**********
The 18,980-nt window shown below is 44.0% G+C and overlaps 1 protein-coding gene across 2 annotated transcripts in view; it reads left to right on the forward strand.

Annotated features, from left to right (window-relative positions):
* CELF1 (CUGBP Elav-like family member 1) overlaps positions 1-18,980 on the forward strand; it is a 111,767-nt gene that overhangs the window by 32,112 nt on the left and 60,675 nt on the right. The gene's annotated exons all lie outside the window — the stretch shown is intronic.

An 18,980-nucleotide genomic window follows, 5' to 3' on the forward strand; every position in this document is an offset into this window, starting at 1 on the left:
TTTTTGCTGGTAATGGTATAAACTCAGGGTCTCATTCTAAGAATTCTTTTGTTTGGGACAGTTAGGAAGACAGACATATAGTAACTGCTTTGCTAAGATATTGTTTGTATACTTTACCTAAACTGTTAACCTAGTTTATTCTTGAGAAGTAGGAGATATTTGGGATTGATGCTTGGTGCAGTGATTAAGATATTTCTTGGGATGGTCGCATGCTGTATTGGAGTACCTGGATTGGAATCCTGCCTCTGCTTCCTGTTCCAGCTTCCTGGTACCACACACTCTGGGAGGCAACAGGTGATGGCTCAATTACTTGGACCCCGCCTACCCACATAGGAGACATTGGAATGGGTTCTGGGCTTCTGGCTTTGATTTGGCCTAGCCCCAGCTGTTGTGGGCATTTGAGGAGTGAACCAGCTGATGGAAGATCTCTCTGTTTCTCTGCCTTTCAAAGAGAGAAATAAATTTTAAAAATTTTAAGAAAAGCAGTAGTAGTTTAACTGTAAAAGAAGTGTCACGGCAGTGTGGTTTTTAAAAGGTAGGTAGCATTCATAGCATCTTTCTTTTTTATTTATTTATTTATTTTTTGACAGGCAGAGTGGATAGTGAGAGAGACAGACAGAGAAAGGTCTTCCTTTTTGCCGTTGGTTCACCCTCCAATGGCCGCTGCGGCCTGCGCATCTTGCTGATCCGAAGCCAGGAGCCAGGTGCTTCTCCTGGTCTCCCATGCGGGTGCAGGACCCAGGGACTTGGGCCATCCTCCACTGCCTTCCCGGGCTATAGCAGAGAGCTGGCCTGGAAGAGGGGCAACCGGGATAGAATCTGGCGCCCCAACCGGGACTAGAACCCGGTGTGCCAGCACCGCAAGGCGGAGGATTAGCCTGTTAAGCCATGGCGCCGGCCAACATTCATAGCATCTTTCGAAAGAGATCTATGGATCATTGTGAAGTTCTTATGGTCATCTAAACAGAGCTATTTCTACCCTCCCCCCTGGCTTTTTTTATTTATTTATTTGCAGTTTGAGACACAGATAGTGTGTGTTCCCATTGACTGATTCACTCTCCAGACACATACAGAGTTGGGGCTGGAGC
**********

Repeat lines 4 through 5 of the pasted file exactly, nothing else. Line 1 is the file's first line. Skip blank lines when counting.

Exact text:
An 18,980-nucleotide genomic window follows, 5' to 3' on the forward strand; every position in this document is an offset into this window, starting at 1 on the left:
TTTTTGCTGGTAATGGTATAAACTCAGGGTCTCATTCTAAGAATTCTTTTGTTTGGGACAGTTAGGAAGACAGACATATAGTAACTGCTTTGCTAAGATATTGTTTGTATACTTTACCTAAACTGTTAACCTAGTTTATTCTTGAGAAGTAGGAGATATTTGGGATTGATGCTTGGTGCAGTGATTAAGATATTTCTTGGGATGGTCGCATGCTGTATTGGAGTACCTGGATTGGAATCCTGCCTCTGCTTCCTGTTCCAGCTTCCTGGTACCACACACTCTGGGAGGCAACAGGTGATGGCTCAATTACTTGGACCCCGCCTACCCACATAGGAGACATTGGAATGGGTTCTGGGCTTCTGGCTTTGATTTGGCCTAGCCCCAGCTGTTGTGGGCATTTGAGGAGTGAACCAGCTGATGGAAGATCTCTCTGTTTCTCTGCCTTTCAAAGAGAGAAATAAATTTTAAAAATTTTAAGAAAAGCAGTAGTAGTTTAACTGTAAAAGAAGTGTCACGGCAGTGTGGTTTTTAAAAGGTAGGTAGCATTCATAGCATCTTTCTTTTTTATTTATTTATTTATTTTTTGACAGGCAGAGTGGATAGTGAGAGAGACAGACAGAGAAAGGTCTTCCTTTTTGCCGTTGGTTCACCCTCCAATGGCCGCTGCGGCCTGCGCATCTTGCTGATCCGAAGCCAGGAGCCAGGTGCTTCTCCTGGTCTCCCATGCGGGTGCAGGACCCAGGGACTTGGGCCATCCTCCACTGCCTTCCCGGGCTATAGCAGAGAGCTGGCCTGGAAGAGGGGCAACCGGGATAGAATCTGGCGCCCCAACCGGGACTAGAACCCGGTGTGCCAGCACCGCAAGGCGGAGGATTAGCCTGTTAAGCCATGGCGCCGGCCAACATTCATAGCATCTTTCGAAAGAGATCTATGGATCATTGTGAAGTTCTTATGGTCATCTAAACAGAGCTATTTCTACCCTCCCCCCTGGCTTTTTTTATTTATTTATTTGCAGTTTGAGACACAGATAGTGTGTGTTCCCATTGACTGATTCACTCTCCAGACACATACAGAGTTGGGGCTGGAGC